Up to eight of the world's top ten ranked women's tennis players were being lined up to play in Auckland's ASB Classic this summer.
Tournament director Karl Budge earlier this week reluctantly cancelled plans to stage what would have been the biggest tournament ever held in the country after failing to get his plans to create a tournament bubble approved by Government.
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The Herald can reveal Budge had secured approval from the WTA Tour to stage back to back tour events in Auckland after the Australian Open which finishes in Melbourne on January 27.
The first of these would have been a WTA Premier Level tournament with prize money of US$750,000, nearly three times the current amount with the second event an international series tournament on the same level as the current ASB Classic.
The Premier Level tournament would have attracted most of the sport's leading names while the cut off in direct acceptances was expected to be around 40 in the rankings for a 32 strong draw.
The tournaments would have bridged a gap in the calendar for leading players to play one or two of the weeks straight after the Australian Open before heading to the Middle East for tour events in Dubai and Doha towards the end of February.
With a disrupted calendar due to Covid-19 (there is only one more WTA tournament scheduled this year after the French Open) players are under increasing pressure from their sponsors to take every opportunity to play.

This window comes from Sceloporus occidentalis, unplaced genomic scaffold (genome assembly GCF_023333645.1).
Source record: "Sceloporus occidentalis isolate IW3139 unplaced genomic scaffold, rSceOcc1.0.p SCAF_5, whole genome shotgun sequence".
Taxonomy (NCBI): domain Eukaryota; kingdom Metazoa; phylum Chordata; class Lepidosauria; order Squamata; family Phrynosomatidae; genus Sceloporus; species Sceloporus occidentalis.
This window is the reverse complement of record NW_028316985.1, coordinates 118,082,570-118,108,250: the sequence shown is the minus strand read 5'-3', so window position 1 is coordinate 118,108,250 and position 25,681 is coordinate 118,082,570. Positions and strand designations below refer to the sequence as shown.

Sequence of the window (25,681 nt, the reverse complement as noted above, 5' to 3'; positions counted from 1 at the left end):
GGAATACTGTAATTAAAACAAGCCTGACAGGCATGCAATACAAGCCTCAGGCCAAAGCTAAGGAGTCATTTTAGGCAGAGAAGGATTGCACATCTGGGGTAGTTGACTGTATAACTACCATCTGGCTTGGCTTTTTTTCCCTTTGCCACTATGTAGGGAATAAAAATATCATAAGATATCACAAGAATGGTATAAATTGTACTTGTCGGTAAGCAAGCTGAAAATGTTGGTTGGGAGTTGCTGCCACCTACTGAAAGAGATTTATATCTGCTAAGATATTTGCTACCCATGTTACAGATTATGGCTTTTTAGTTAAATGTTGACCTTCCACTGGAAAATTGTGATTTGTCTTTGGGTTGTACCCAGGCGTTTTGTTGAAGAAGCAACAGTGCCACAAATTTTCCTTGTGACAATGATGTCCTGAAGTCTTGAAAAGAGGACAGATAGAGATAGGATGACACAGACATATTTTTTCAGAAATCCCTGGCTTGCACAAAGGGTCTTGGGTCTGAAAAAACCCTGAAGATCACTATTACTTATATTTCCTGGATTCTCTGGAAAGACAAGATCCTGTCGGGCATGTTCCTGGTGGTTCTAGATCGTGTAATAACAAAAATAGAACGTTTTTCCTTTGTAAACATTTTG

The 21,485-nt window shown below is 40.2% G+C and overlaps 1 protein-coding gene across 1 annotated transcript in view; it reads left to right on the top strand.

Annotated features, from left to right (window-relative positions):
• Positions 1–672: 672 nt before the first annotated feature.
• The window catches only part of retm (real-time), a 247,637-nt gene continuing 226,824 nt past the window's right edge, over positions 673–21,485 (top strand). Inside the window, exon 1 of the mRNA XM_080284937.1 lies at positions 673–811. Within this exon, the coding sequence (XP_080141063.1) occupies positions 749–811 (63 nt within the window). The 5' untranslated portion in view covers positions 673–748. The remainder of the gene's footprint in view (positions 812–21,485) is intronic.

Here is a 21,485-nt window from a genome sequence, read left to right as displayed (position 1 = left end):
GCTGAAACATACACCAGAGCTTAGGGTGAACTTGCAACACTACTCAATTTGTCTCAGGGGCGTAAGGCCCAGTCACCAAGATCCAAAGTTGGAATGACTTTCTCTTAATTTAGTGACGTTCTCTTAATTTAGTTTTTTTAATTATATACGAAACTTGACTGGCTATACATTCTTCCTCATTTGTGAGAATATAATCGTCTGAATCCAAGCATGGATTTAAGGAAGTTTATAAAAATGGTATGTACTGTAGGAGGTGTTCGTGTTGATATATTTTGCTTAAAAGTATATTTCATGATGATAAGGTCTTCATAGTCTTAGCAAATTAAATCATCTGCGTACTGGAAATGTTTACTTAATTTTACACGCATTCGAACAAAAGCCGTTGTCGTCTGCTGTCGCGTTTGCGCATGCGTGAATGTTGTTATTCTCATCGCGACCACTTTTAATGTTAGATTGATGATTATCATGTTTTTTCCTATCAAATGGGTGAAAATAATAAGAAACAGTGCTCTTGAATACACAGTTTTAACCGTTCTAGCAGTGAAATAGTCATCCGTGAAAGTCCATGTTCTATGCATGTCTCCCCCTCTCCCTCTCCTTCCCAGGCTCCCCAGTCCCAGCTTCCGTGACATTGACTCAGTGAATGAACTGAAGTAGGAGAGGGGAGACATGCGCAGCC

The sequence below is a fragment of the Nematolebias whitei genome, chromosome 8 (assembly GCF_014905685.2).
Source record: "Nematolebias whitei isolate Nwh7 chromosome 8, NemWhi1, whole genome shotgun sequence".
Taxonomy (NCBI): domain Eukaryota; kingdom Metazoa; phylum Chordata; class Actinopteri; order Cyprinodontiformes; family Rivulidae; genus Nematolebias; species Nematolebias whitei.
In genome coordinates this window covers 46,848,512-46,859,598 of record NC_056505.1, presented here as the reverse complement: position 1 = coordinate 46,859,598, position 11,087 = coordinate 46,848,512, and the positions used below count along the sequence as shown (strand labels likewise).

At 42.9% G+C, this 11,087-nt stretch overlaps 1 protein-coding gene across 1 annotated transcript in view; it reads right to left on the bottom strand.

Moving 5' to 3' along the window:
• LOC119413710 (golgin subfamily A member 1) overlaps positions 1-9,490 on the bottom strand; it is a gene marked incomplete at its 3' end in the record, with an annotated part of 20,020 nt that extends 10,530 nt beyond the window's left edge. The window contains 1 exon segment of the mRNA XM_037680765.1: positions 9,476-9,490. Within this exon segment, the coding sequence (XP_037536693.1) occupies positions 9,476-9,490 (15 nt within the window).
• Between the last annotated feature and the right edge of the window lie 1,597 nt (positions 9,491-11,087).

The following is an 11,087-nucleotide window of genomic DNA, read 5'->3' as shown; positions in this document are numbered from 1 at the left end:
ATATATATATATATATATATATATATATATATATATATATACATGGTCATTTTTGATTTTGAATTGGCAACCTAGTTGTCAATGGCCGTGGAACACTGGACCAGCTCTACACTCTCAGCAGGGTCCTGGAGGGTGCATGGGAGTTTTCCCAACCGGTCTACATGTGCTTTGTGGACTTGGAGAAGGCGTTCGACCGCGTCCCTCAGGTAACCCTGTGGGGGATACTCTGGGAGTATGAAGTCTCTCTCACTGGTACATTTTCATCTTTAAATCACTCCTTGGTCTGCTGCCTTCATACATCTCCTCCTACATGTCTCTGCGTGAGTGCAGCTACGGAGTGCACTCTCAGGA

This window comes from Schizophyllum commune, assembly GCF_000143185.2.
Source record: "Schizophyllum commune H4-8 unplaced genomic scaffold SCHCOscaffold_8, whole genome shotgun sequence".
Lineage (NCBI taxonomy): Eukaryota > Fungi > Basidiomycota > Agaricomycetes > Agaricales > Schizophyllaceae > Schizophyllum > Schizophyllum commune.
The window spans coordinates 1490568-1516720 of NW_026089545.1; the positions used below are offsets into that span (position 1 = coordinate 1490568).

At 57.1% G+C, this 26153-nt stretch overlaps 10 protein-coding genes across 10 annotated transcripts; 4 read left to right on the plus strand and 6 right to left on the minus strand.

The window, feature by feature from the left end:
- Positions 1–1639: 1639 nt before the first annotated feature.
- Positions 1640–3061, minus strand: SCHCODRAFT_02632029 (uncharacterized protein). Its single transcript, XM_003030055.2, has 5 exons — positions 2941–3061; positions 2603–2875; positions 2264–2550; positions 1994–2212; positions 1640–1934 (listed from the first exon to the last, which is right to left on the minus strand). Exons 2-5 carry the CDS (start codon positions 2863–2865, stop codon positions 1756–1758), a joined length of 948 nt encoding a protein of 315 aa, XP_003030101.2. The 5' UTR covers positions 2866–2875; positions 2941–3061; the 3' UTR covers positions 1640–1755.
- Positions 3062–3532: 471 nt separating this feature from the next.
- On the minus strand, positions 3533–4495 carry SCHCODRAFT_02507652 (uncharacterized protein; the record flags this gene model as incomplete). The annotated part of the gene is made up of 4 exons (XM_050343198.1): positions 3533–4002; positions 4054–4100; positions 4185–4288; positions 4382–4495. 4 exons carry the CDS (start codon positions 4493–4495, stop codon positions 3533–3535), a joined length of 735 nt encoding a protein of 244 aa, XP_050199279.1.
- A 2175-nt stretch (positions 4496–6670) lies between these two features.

They would have travelled from the Australian Open bubble to Auckland and after three days in isolation in their hotel rooms would have been released into a tournament 'bubble if they tested negative for Covid-19.
The plan was comprehensive: Players and officials would all have been housed in the same hotel where the player dining would be set up and players would only travel to the courts for practice and their matches. There would have been no interaction with the general public. The stadium was being configured to ensure social distancing and a new stairwell from the player's lounge directly to the court was being built.
Budge has chosen his words carefully and publicly has been reluctant to blame the Government for the ultimate failure to make it happen.
But in a Q and A sent to sponsors and suppliers obtained by the Herald, Budge was asked if the government had been helpful.
"We understand the pressures that are on government right now to keep New Zealand safe and protect the gains that we've made. Whilst we are obviously disappointed, we have learnt to focus on the things that we have control over. This is not one of those and we now need to focus on how we can work with our supporters to come back stronger," he said.
When asked 'What's your message to the Government?' he responded:
"I don't have one. Time for review and reflection will come but right now my focus on supporting my team and working with our supporters on securing our future."
"It's really important to say we received great support from our Sponsors and ATEED. Ultimately a decision has been made. A time will come to reflect and review but right now we are focused on working with those who have supported us to secure our future."
It had become patently clear in the last couple of weeks that Budge was becoming frustrated at the lack of communication from the Ministry of Business, Innovation and Employment.
Budge had submitted a comprehensive Covid-19 plan more than three months ago but had received silence from officials. He warned they were fast approaching D-Day but kept getting stonewalled.
In the end perhaps the requirement for players to be released into a tournament controlled bubble after three days of Government-run managed isolation proved to be the biggest sticking point.
It will be galling for Budge, his team and all the tennis fans in this country to see tournaments take place across the Tasman this summer, including the Australian Open in Melbourne, a city that was under siege a few weeks ago but is now getting Covid-19 under control and will host the year's first Grand Slam in January.